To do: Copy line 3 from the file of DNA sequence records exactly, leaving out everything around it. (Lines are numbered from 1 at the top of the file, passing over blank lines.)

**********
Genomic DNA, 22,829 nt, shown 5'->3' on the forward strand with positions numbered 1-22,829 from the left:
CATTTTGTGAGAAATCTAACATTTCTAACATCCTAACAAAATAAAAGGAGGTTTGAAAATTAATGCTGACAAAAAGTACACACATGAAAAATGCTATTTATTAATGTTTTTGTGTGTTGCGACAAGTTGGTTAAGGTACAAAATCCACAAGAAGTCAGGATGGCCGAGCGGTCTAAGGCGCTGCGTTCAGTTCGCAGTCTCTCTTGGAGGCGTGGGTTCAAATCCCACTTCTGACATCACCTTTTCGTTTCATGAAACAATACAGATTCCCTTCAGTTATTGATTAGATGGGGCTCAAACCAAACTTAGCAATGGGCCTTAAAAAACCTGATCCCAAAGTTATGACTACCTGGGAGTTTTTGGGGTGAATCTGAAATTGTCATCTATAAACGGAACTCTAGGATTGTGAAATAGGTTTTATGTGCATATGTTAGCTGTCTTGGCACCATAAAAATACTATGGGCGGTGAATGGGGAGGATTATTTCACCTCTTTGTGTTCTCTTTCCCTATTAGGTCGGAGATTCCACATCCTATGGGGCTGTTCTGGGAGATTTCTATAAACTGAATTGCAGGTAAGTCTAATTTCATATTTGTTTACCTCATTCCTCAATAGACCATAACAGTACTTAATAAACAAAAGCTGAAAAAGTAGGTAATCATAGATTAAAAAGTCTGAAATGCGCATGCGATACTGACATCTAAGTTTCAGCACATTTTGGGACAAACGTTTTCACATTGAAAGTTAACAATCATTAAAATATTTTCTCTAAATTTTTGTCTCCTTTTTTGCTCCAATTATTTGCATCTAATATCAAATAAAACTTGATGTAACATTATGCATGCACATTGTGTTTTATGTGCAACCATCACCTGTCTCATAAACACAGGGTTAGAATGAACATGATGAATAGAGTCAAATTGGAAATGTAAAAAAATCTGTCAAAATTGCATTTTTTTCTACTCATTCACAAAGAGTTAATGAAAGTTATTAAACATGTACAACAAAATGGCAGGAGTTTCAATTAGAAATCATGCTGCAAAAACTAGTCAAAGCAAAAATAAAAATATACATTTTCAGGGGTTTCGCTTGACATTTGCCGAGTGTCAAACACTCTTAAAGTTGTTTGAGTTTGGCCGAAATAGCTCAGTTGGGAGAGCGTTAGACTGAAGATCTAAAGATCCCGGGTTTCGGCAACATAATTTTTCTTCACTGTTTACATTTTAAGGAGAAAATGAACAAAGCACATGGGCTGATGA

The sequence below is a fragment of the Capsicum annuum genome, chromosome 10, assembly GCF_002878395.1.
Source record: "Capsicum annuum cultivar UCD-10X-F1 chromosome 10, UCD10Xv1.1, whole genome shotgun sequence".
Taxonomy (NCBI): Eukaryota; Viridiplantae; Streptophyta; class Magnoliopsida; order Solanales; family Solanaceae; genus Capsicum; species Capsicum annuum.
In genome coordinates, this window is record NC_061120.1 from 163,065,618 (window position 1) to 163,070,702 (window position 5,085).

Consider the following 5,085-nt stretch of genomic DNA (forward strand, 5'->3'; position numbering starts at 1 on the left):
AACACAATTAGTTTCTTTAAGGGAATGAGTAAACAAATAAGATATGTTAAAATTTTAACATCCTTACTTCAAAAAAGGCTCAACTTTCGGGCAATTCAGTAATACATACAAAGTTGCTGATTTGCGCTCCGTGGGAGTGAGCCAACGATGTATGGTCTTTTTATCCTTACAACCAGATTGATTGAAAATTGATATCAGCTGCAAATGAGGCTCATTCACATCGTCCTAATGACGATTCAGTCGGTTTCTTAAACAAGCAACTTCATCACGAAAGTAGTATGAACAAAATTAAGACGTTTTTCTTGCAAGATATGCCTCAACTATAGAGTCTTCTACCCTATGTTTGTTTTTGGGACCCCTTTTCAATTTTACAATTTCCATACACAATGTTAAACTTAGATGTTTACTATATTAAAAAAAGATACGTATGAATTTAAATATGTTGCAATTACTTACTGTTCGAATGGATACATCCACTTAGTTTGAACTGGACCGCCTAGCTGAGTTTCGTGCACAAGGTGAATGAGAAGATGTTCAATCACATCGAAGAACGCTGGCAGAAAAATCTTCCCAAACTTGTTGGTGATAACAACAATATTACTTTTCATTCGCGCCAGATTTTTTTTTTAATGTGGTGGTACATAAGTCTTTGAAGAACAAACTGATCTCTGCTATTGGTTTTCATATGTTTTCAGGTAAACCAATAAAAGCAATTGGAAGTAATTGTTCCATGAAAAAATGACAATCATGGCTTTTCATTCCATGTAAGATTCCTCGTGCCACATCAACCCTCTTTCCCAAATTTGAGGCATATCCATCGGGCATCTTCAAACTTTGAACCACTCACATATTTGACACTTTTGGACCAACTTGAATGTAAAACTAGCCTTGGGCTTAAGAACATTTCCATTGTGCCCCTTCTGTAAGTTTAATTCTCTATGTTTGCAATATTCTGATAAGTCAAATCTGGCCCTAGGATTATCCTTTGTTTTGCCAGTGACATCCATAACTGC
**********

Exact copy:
The sequence below is a fragment of the Capsicum annuum genome, chromosome 10, assembly GCF_002878395.1.